The Sunday Sessions at the Hi-Hat in North London have a special place in English club culture. Every week some of the best dancers on the jazz/Latin scene turn out to spin, twirl and gyrate to batacuda rhythms, mambo classics, ‘70s jazz-funk and hard bop anthems. The last refuge of the early eighties jazz dance explosion, this frenzied ritual is presided over by the DJ Snowboy, a large, muscular, intense individual with an unsurpassed collection of Latin and rare soul classics. Southend’s self-titled “pit-bull jazzman” Snowboy (Mark Cotgrove) is not just one of the elite underground DJs but as a conga player and band leader has been developing a formidable reputation as a live act. On this, his fourth album, he has finally captured the energy and drive of both the club sessions and stage performances.
This not a subtle album. Nor, thankfully, is it one of that proliferating species of club-bossa nova, easy listening, ambient affairs. This is hard, sweaty dance music, propelled furiously by conga and timbales and embellished with horns and Hammond organ. Snowboy is no maestro of the congas, so do not expect the shifts of mood and tone of Robin Jones or Mongo Santamaria. What Snowboy has in abundance is power and rhythmic intensity. This album does not let up for a moment. This is not Latin music as background for a sophisticated soiree. This is hard jazz mambo to make you move.
Although the musical direction of the album is very much Snowboy’s, the actual highlights come from the very accomplished band members. From the opening salsa-mambo (“Oya Ye Ye)” to the frantic jam (“Descarga Angixi”) that closes the album trumpet, keyboards, sax and trombone ensure the album is always more than pure percussive force. The players are all stalwarts of the London acid jazz/Latin scene and make up an effective unit as well as supplying some rich solo work.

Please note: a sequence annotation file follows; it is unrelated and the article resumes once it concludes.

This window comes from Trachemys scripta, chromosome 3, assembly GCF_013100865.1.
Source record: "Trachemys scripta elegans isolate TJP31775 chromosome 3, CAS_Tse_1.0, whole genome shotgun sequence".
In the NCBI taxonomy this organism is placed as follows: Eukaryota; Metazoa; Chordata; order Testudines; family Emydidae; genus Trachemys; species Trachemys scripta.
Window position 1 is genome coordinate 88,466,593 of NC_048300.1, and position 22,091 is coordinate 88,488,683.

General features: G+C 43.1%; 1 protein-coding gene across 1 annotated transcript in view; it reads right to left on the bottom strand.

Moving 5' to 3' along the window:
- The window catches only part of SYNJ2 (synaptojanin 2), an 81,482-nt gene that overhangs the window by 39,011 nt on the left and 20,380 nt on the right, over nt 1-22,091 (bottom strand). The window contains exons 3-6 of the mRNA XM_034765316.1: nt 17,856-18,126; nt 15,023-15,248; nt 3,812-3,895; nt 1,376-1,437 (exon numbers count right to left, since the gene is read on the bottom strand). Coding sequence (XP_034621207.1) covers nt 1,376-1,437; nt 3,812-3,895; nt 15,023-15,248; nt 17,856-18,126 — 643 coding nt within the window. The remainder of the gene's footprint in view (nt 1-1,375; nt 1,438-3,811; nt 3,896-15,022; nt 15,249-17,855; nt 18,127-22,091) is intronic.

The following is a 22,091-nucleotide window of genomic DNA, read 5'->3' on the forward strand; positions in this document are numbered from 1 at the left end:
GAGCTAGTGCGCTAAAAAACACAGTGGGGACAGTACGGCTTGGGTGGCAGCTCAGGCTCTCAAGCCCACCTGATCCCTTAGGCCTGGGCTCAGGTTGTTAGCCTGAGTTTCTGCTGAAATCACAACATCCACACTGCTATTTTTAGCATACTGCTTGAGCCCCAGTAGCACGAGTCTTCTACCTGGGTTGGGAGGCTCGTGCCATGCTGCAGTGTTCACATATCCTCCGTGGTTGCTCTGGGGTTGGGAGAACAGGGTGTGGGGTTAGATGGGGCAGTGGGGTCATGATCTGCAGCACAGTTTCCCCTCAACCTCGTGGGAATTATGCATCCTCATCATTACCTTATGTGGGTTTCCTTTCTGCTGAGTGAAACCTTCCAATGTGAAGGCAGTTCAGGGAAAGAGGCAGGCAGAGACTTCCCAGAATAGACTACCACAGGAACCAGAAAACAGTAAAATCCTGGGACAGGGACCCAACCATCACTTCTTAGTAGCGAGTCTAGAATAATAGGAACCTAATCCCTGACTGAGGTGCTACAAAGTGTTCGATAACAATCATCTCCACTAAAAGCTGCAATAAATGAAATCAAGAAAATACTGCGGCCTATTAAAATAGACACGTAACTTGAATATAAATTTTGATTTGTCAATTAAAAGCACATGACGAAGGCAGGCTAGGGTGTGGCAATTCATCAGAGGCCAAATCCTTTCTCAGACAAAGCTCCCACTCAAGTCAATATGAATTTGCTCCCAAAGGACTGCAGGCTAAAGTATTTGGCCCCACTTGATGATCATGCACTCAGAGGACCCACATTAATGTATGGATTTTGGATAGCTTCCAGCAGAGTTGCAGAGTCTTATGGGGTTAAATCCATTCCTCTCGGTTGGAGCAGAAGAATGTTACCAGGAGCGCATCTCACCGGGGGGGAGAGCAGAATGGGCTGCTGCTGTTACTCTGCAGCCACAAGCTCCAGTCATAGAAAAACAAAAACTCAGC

Pride of place has to go to keyboardist Neil Angilley, probably best known for his work with Down To The Bone, an outfit with a similar dance-floor driven approach. Angilley on Fender Rhodes and particularly on Hammond Organ proves himself to be in the first flight of exponents of that instrument so dear to the Acid Jazz fraternity. His work on “Blues Para T” and “El Campeon Del Mambo” is particularly fine. Sax-man Neil Cowley enlivens a number of tracks (such as “Straight From The Gate”) and shows why he is so in demand on the London circuit.
This is not an album for purists, but nor is it some cod-Latino exercise. Snowboy loves the ‘70s sounds of both Salsa and Jazz Funk. He is striving to develop those styles into a tight and raw dancer-friendly fusion—emotionally authentic to both the music’s Cuban roots and the London sound. Tito Puente, Eddie Palmieri and Ray Barreto lurk behind these grooves but so do the JTQ, and the DJ sets of Gilles Peterson, Dr. Bob Jones and Snowboy himself. Acid Latin—if you like.
If you have witnessed the Hi-Hat sessions or the Jazz Room at Southport then this album takes you right back there. Don’t worry if you haven’t, Ubiquity has managed to package up the flavour of that experience in all its dynamism, hard work and sheer gusto. This is jazz with attitude, no pretensions and fire in its belly. Snowboy has finally managed to turn his obsession into a project that works over a whole album. No greater tribute could be paid to this album than to say that any track could sit easily alongside the classics and rarities that make up his own DJ sets. Next album soon, please.